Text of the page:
Is a Foreclosure a Good Deal? Foreclosure 101 in Santa Cruz County
Have you ever wanted to buy a foreclosure because you thought it would be a great deal?
Foreclosure is a process in which the owner of the home was not able to make the monthly mortgage. After several missed payments, the bank who holds the
mortgage attempts to redeem the mortgage amount through a sale at the courthouse steps. (NOTE: This is a Reader’s Digest version of the process.)
At the courthouse steps, if no buyer comes forward to pay the minimum amount, the bank becomes the proud new owner of a home (a.k.a. REO – Real Estate Owned). BUT… banks do not want to be the proud new owners of homes. They would rather have their money available to lend to others.
THUS, the bank chooses a real estate agent to represent the bank. The real estate agent markets the home in the local MLS (Multiple Listing System) just like any other property. And that is why you may be getting automatic notifications from your real estate agent on Foreclosed properties. (NOTE: If you are not currently getting notified of Foreclosed properties, contact me and I will set you up.)
IS IT A DEAL or is it not a deal? And how does that affect you as the buyer?
Most buyers think that they will “save lots of money” by buying a REO Foreclosure. Sometimes that works and sometimes that does not. Most of the time, a REO Foreclosure is priced at the market price or slightly below market value. The bank is trying to get the property sold, and yet because of the actual cost in foreclosing on a property, and the mortgage balance that was owed by the seller, the bank normally is not willing to “give” the property away at a hugely discounted sales price.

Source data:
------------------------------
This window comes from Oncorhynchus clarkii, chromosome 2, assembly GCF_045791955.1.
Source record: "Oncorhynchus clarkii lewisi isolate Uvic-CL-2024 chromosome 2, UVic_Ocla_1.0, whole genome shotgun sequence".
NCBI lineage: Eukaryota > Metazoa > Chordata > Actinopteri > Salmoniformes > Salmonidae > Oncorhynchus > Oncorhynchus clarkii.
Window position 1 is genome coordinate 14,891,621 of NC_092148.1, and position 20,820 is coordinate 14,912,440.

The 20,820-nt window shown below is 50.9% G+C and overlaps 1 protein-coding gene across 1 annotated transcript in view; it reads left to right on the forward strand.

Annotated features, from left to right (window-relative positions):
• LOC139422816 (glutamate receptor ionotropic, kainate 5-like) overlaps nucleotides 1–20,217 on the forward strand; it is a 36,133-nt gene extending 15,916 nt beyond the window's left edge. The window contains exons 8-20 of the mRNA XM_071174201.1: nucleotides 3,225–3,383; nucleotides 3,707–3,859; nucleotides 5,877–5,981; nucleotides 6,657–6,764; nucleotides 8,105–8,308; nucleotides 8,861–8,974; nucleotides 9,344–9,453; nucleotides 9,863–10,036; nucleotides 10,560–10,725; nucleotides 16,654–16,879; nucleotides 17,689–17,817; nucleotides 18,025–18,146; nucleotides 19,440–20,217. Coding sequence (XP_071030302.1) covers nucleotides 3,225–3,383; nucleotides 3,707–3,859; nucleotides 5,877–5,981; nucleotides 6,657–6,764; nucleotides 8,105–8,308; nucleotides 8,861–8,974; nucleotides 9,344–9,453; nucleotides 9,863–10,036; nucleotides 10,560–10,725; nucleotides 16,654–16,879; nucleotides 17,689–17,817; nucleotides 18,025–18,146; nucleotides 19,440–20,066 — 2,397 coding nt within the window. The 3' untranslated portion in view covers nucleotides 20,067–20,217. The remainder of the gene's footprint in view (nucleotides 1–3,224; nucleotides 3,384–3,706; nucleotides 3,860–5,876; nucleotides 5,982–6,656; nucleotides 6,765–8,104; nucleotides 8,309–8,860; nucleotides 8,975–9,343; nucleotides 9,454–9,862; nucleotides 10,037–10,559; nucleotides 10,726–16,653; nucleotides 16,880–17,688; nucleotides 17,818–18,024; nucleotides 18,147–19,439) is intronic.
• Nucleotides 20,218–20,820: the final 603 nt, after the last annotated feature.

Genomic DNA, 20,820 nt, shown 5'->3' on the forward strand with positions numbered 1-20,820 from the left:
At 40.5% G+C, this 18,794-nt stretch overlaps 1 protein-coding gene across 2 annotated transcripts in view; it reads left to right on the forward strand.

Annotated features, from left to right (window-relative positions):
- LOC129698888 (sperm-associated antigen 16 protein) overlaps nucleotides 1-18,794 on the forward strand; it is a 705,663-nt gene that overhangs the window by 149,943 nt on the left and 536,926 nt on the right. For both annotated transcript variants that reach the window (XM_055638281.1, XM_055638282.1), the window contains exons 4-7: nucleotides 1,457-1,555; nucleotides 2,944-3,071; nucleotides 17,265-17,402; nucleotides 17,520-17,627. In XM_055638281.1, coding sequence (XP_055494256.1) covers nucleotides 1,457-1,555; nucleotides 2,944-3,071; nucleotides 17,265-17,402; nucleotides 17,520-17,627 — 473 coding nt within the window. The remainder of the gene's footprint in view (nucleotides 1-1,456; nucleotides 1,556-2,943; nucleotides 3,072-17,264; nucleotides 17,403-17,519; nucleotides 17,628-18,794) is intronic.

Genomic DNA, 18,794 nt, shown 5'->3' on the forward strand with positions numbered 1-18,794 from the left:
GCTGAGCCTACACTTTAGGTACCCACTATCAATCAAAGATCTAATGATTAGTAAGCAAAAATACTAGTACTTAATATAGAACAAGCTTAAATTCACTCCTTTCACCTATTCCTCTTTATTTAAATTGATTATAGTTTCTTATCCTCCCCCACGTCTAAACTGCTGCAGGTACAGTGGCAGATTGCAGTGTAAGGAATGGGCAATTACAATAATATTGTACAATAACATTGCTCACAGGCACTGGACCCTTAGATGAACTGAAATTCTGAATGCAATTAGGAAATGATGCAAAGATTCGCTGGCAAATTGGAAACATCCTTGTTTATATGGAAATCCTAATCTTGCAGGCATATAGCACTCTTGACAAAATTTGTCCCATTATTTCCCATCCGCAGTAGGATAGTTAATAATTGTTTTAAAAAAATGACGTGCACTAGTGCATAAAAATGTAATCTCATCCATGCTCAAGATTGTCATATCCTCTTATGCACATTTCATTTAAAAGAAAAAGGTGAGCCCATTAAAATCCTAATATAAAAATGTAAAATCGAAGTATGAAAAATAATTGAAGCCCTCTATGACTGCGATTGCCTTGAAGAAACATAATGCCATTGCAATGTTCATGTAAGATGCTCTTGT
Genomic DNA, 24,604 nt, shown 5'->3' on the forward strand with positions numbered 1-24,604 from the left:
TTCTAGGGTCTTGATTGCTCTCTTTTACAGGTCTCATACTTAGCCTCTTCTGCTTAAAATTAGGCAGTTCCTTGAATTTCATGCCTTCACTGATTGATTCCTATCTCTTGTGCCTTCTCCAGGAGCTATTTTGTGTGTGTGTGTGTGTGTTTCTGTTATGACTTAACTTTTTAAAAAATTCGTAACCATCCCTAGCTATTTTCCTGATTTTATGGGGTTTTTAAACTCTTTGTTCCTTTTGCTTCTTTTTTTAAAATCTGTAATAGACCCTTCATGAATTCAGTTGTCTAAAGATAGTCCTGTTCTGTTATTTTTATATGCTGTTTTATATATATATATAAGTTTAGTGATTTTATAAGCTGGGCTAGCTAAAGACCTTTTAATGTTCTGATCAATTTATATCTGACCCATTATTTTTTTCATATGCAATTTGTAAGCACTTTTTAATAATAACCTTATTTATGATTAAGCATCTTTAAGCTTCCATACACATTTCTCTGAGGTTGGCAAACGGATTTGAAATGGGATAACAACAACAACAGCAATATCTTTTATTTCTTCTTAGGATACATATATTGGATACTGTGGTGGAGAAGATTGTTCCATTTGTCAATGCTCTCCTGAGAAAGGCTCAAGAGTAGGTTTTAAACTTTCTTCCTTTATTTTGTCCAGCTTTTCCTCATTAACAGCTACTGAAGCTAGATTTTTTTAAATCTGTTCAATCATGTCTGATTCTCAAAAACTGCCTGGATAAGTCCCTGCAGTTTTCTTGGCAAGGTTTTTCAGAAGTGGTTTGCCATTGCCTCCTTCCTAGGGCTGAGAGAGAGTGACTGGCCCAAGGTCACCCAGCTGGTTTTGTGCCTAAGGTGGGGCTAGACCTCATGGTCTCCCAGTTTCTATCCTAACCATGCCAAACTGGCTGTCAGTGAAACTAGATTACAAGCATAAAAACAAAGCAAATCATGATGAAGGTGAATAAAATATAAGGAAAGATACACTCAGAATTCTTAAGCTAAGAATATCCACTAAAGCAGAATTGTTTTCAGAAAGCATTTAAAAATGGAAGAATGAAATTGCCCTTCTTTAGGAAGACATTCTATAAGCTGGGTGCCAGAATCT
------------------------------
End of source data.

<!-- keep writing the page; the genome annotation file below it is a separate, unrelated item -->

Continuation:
From time to time, there are “deals” to be had and a wise buyer will be ready when the opportunity presents itself.
These are a few things to consider before making an offer on a REO Foreclosure.
#1 Make sure you are a good buyer for a foreclosed property. Most purchases of foreclosed properties go beyond that of a ‘normal’ time period for a purchase meaning, instead of a 30 day escrow time, it may be 60 days or more because you are dealing with a bank. If time is of the essence, you might not want to consider a foreclosure. (NOTE: There are times that a REO Foreclosure actually has a normal escrow time. Make sure and discuss this with your agent.)
#2 Most banks are exempt from disclosures about the property, primarily, because they never lived in the property and really do not know much. You will need to work closely with your agent and do some investigation on your own. Things to investigate would be the property history, similar homes that have sold in the area, talk to the neighbors, etc.
#3 Typically, REO banks do not like paying for repairs. They prefer you purchase the home in an “As-Is” condition. That is one less thing they have to be concerned with. You still may have an inspection, and still may ask for the bank to do some repairs. However, not asking the bank for repairs may give you a bit more leverage in negotiating the price.
So, are you still a good candidate to purchase a REO Foreclosure?
If so, then be the best buyer you can be. Get pre-approved from a reputable lender. Be ready to act. And reap the rewards.
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